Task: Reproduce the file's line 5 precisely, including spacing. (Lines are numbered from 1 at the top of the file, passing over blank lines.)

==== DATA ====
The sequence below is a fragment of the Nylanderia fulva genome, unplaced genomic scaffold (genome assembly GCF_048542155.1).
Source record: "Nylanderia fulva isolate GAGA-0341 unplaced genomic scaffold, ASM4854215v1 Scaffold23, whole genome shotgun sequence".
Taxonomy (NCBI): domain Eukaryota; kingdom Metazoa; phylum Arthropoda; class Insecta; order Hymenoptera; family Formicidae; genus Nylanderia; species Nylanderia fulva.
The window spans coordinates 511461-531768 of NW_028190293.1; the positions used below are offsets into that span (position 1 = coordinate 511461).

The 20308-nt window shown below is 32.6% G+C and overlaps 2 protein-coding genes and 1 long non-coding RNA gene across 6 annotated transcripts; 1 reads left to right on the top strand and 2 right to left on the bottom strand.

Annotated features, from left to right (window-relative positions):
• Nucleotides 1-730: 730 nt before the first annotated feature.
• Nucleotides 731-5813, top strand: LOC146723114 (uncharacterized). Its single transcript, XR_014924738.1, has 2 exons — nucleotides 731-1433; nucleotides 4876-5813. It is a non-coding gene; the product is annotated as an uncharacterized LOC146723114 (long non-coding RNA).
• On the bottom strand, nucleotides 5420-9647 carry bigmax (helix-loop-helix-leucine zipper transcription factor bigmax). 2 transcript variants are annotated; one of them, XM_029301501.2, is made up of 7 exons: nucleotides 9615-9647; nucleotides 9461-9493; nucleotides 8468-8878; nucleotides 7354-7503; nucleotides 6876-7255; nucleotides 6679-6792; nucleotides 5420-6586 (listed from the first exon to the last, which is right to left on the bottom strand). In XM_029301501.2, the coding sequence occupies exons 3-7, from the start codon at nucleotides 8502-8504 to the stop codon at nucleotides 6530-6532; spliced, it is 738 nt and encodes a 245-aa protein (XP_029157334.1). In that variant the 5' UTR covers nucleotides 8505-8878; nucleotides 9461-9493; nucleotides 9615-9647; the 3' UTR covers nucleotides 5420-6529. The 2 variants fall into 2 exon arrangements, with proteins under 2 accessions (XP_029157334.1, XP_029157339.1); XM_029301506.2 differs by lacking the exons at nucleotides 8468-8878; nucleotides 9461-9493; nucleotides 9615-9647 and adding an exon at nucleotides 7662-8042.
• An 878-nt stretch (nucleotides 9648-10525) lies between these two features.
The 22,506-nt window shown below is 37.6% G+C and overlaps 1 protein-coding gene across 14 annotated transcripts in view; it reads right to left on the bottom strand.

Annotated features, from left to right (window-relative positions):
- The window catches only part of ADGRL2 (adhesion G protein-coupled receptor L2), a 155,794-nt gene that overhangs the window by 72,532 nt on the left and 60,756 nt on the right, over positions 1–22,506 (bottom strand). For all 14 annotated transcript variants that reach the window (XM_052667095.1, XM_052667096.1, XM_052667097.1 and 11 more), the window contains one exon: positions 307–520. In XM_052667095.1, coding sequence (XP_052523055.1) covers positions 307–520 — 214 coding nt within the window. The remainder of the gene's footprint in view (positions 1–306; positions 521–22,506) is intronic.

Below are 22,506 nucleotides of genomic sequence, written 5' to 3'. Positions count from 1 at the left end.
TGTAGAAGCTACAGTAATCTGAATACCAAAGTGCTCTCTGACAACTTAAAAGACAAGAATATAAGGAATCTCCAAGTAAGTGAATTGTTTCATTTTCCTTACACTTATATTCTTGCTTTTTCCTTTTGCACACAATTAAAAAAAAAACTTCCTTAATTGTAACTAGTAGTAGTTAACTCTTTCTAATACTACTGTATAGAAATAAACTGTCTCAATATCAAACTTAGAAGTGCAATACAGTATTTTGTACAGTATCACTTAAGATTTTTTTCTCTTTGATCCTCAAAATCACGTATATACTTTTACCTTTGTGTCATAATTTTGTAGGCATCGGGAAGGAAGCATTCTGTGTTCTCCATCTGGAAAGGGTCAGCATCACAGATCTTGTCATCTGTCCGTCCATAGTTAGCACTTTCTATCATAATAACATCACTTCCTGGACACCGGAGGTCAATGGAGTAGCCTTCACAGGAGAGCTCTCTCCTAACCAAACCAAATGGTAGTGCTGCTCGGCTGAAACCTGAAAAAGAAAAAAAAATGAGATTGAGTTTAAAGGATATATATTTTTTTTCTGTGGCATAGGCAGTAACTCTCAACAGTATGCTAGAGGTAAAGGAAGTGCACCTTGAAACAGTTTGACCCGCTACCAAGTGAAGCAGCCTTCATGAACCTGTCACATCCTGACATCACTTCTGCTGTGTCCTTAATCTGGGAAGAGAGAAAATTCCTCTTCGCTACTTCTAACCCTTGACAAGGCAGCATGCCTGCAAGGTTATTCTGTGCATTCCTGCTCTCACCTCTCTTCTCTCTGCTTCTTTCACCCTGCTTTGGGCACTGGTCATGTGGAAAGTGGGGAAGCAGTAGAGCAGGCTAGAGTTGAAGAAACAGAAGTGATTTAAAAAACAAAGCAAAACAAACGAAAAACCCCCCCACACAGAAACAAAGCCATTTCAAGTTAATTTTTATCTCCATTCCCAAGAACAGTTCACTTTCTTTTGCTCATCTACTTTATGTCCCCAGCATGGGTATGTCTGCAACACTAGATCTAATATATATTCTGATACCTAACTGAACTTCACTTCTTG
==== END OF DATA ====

The 20308-nt window shown below is 32.6% G+C and overlaps 2 protein-coding genes and 1 long non-coding RNA gene across 6 annotated transcripts; 1 reads left to right on the top strand and 2 right to left on the bottom strand.